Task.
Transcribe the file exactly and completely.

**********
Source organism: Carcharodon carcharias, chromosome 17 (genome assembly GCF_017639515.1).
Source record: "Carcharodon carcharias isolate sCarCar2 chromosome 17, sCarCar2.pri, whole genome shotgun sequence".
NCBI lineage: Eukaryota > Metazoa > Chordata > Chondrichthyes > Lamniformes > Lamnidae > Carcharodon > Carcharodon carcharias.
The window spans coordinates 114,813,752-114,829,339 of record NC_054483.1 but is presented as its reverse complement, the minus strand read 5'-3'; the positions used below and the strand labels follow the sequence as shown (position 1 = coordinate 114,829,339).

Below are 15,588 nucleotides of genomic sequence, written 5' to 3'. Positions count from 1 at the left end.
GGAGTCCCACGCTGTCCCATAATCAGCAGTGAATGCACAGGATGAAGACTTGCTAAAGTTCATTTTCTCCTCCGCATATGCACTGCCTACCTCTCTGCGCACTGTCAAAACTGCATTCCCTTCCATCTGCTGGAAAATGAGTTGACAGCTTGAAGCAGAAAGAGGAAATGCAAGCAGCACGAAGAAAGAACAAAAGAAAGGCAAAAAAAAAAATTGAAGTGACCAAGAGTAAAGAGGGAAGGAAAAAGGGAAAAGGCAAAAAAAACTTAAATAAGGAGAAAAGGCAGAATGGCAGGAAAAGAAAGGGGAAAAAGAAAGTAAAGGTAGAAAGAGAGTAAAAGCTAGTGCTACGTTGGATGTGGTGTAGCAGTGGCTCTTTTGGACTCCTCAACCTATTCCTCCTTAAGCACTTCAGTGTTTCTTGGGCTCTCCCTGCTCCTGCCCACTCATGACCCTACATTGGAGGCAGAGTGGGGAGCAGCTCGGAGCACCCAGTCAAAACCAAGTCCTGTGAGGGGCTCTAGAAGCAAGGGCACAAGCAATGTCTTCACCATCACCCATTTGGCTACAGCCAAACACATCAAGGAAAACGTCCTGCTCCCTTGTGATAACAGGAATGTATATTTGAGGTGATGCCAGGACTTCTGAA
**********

Source organism: Carcharodon carcharias, chromosome 17 (genome assembly GCF_017639515.1).
Source record: "Carcharodon carcharias isolate sCarCar2 chromosome 17, sCarCar2.pri, whole genome shotgun sequence".
NCBI lineage: Eukaryota > Metazoa > Chordata > Chondrichthyes > Lamniformes > Lamnidae > Carcharodon > Carcharodon carcharias.
The window spans coordinates 114,813,752-114,829,339 of record NC_054483.1 but is presented as its reverse complement, the minus strand read 5'-3'; the positions used below and the strand labels follow the sequence as shown (position 1 = coordinate 114,829,339).

Below are 15,588 nucleotides of genomic sequence, written 5' to 3'. Positions count from 1 at the left end.
GGAGTCCCACGCTGTCCCATAATCAGCAGTGAATGCACAGGATGAAGACTTGCTAAAGTTCATTTTCTCCTCCGCATATGCACTGCCTACCTCTCTGCGCACTGTCAAAACTGCATTCCCTTCCATCTGCTGGAAAATGAGTTGACAGCTTGAAGCAGAAAGAGGAAATGCAAGCAGCACGAAGAAAGAACAAAAGAAAGGCAAAAAAAAAAATTGAAGTGACCAAGAGTAAAGAGGGAAGGAAAAAGGGAAAAGGCAAAAAAAACTTAAATAAGGAGAAAAGGCAGAATGGCAGGAAAAGAAAGGGGAAAAAGAAAGTAAAGGTAGAAAGAGAGTAAAAGCTAGTGCTACGTTGGATGTGGTGTAGCAGTGGCTCTTTTGGACTCCTCAACCTATTCCTCCTTAAGCACTTCAGTGTTTCTTGGGCTCTCCCTGCTCCTGCCCACTCATGACCCTACATTGGAGGCAGAGTGGGGAGCAGCTCGGAGCACCCAGTCAAAACCAAGTCCTGTGAGGGGCTCTAGAAGCAAGGGCACAAGCAATGTCTTCACCATCACCCATTTGGCTACAGCCAAACACATCAAGGAAAACGTCCTGCTCCCTTGTGATAACAGGAATGTATATTTGAGGTGATGCCAGGACTTCTGAA